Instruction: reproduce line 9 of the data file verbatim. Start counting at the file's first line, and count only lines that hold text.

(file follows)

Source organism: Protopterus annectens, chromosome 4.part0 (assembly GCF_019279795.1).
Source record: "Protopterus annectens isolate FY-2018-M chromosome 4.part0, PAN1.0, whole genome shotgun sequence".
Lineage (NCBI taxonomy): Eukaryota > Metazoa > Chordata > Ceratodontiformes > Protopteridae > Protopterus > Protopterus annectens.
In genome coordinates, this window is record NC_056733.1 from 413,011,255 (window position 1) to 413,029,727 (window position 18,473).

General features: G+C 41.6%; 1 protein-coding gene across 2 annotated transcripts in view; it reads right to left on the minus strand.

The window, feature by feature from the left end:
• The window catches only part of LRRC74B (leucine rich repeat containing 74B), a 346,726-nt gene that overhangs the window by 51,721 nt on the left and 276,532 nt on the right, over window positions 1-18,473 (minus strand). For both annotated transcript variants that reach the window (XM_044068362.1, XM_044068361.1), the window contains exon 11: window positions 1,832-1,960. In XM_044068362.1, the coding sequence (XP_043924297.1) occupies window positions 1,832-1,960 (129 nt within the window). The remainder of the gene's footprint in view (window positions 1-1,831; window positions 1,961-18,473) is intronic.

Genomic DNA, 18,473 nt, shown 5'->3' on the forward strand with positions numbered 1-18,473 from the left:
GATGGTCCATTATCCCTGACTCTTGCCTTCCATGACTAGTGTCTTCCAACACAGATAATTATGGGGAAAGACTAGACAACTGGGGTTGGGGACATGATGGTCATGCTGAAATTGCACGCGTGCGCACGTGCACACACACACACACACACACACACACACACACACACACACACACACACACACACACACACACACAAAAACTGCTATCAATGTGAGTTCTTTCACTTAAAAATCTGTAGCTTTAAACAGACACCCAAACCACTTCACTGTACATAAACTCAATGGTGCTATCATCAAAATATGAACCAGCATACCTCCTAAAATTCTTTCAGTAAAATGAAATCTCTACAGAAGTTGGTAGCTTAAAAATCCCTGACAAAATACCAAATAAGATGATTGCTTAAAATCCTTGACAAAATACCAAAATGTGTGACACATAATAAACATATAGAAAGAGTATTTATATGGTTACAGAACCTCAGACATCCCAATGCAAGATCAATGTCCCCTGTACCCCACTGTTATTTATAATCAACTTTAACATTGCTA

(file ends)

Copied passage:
GATGGTCCATTATCCCTGACTCTTGCCTTCCATGACTAGTGTCTTCCAACACAGATAATTATGGGGAAAGACTAGACAACTGGGGTTGGGGACATGATGGTCATGCTGAAATTGCACGCGTGCGCACGTGCACACACACACACACACACACACACACACACACACACACACACACACACACACACACACACACACAAAAACTGCTATCAATGTGAGTTCTTTCACTTAAAAATCTGTAGCTTTAAACAGACACCCAAACCACTTCACTGTACATAAACTCAATGGTGCTATCATCAAAATATGAACCAGCATACCTCCTAAAATTCTTTCAGTAAAATGAAATCTCTACAGAAGTTGGTAGCTTAAAAATCCCTGACAAAATACCAAATAAGATGATTGCTTAAAATCCTTGACAAAATACCAAAATGTGTGACACATAATAAACATATAGAAAGAGTATTTATATGGTTACAGAACCTCAGACATCCCAATGCAAGATCAATGTCCCCTGTACCCCACTGTTATTTATAATCAACTTTAACATTGCTA